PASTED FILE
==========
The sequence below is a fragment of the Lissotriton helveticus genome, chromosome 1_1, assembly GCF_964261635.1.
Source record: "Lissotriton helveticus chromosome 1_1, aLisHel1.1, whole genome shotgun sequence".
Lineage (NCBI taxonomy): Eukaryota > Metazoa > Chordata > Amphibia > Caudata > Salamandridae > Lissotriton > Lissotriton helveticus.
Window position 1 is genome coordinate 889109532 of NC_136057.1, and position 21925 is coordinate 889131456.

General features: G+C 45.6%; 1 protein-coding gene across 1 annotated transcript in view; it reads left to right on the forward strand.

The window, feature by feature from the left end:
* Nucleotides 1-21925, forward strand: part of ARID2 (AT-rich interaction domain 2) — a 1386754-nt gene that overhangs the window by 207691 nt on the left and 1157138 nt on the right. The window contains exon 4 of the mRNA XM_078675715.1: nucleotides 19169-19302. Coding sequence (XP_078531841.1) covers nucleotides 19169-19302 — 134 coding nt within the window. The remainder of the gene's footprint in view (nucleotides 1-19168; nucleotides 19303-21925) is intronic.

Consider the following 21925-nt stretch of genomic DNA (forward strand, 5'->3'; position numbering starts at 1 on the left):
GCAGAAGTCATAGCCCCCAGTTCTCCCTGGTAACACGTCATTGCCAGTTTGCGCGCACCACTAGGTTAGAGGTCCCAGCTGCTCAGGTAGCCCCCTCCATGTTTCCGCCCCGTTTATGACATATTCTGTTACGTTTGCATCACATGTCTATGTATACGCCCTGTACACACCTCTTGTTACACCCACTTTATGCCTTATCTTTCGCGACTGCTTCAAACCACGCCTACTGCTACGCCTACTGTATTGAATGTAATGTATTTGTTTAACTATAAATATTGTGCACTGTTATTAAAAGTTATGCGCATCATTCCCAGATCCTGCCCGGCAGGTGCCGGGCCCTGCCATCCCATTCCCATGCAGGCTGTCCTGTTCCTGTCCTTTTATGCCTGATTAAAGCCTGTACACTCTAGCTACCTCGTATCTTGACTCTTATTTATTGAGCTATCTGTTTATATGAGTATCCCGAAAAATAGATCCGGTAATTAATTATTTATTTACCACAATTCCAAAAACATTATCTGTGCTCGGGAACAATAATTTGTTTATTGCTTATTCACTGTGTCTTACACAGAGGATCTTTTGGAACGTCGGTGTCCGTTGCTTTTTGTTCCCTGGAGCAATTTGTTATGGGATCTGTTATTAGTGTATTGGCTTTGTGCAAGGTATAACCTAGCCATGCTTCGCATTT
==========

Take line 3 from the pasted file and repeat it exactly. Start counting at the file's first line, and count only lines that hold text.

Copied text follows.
Lineage (NCBI taxonomy): Eukaryota > Metazoa > Chordata > Amphibia > Caudata > Salamandridae > Lissotriton > Lissotriton helveticus.